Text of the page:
A Gibson 335 for Javier Rosario, Javier Rosario Trio Vol.1: A Celebration of Life on #neuguitars #blog



A Gibson 335. A classic form for the iconicity of the electric guitar. A versatile, flexible guitar with an easily identifiable sound. An object of industrial design, the risult of a scale production that aims to produce perfect, identical, replicable copies to sell on the mass market. It would seem impossible that any personal art form could derive from this kind of copies. Theodore Adorno would still be convinced of this, especially after his essay on jazz. But music doesn’t give a damn about the Frankfurt school and so, fortunately, we have the Gibson 335. A wonderful guitar, in which the particular construction of the body, the woods used and the humbucker pickups contribute in fact to create a very recognizable sound, with a sweet attack, slightly emphasized on the medium frequencies, a very different sound both from the traditional arch-top guitars (darker and rich in harmonics) and from the solid-body (more ringing and open). The list of musicians who used it to sign their music and their style is so long that I don’t even try to write it, it’s a list that goes beyond genres and musical styles and which, however, sees the entrance of Javier Rosario, young guitar player, a new promise of American jazz.


We immediately notice that this guitar is important for Rosario, because, even before putting the CD on the plate, we immediately find it in the cover photo and in the other two photos inside the CD: It seems thatJavier Rosario can’t be photographed without his guitar. If you look at his website, you will see that it’s still the same situation. Javier and his 335 seem to be one. And he’s right.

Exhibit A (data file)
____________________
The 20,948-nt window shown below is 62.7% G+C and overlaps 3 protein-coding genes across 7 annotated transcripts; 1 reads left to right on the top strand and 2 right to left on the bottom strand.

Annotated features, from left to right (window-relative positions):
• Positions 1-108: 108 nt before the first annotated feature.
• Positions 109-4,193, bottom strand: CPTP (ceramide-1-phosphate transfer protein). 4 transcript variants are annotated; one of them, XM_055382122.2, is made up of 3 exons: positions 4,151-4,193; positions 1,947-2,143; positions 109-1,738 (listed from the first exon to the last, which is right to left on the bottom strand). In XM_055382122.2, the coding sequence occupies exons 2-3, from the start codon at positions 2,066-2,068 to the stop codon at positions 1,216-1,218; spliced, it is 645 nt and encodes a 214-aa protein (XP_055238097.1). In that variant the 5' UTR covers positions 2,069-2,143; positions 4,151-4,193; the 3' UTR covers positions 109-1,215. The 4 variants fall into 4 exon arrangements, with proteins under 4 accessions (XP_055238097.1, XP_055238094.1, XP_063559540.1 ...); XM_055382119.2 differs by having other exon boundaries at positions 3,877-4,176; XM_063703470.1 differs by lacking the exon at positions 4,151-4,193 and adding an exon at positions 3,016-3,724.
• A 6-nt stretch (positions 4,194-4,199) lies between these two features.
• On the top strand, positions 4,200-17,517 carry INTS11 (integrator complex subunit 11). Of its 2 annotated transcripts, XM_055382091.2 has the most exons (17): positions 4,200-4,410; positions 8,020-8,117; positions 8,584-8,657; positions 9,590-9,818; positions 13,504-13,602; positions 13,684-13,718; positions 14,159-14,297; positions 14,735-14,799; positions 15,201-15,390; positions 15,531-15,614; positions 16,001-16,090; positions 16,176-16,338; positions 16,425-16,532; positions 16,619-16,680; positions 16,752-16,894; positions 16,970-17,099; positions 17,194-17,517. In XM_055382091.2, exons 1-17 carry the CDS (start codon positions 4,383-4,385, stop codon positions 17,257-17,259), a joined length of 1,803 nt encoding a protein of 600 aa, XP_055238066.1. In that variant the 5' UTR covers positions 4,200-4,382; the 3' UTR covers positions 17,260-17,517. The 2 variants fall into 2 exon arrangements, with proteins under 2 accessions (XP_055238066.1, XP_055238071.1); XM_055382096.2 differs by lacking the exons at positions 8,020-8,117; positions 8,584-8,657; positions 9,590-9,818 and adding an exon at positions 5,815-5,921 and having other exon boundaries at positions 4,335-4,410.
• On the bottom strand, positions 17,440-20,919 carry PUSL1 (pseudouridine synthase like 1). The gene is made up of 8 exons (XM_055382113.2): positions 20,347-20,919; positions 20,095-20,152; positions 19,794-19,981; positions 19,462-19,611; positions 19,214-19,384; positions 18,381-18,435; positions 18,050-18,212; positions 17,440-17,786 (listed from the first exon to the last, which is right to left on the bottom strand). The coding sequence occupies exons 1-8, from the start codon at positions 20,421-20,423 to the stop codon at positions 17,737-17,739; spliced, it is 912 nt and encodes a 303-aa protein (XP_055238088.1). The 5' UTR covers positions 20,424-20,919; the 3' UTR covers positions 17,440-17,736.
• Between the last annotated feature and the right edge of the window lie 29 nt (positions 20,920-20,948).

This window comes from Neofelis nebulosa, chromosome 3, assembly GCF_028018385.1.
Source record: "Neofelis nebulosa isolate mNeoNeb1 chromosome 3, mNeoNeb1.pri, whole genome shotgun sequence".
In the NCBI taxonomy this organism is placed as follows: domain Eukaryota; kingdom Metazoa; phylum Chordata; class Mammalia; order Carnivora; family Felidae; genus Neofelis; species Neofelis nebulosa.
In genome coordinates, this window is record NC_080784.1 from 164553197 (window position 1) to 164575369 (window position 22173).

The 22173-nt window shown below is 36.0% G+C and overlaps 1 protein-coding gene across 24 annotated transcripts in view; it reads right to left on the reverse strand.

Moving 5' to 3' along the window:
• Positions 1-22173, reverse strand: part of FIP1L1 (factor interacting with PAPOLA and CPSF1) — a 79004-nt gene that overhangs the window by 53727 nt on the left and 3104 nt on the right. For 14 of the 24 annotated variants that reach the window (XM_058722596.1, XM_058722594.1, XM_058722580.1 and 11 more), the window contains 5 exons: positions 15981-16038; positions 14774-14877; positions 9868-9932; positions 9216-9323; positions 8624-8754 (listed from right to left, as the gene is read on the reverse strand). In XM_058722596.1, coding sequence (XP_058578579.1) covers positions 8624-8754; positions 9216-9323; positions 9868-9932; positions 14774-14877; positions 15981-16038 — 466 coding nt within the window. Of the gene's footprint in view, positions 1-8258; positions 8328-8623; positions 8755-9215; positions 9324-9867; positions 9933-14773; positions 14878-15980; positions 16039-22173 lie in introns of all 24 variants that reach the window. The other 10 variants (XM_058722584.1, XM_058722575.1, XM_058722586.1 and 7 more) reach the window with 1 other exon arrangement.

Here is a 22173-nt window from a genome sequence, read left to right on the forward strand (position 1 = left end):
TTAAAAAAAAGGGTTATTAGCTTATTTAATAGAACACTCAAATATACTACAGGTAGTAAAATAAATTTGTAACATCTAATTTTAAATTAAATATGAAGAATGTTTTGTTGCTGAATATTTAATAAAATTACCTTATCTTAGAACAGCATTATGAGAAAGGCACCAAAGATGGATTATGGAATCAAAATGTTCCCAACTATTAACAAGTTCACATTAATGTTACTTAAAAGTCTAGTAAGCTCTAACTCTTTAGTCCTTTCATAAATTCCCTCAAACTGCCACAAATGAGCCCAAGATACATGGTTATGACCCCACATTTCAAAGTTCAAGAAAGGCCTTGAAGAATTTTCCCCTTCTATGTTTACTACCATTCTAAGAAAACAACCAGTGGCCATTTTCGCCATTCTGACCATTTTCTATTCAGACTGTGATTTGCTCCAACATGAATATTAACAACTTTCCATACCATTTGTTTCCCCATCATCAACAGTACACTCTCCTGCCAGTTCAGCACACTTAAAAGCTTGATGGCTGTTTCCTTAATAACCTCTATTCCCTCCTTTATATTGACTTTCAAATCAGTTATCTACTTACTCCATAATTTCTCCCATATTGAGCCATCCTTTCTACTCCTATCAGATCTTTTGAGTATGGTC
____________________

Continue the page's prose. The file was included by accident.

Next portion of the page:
If you listen to him playing in a trio, with Zak King on drums and Scott Kiefner on the double bass, you will hear the sound of his 335, a slightly distorted, an almost crunchy sound, the sound that comes from a nervous electric blues combined with a phrasing that would snatch an applause even from the great Allan Holdsworth. He is fast, nervous, conceptually instinctive, almost Coltrenian when he goes off on a tangent and has a nice sound, with that distortion placed at the right point, which does not cover the melody, but enhances it.

Javier Rosario is on his first CD as leader and he does it with this “Javier Rosario Trio Vol.1: A Celebration of Life” where there are undoubtedly several quotes, but where there are also a lot of creativity and new ideas. In this he is well supported by the other two elements of the trio, they are nervous, they are fast, tireless. They convey a sense of communicative urgency, as if they had much to say in a short time. Theirs musical semantics is consistent with the hectic times we are experiencing and expresses a desire and an urgency pushed towards the new, towards an innovation of language coherent with the giants of the Gibson 335. Bravo!


He, rightly, smiles satisfied and relaxed in the photo on the back of the CD, and I hope for a Volume 2.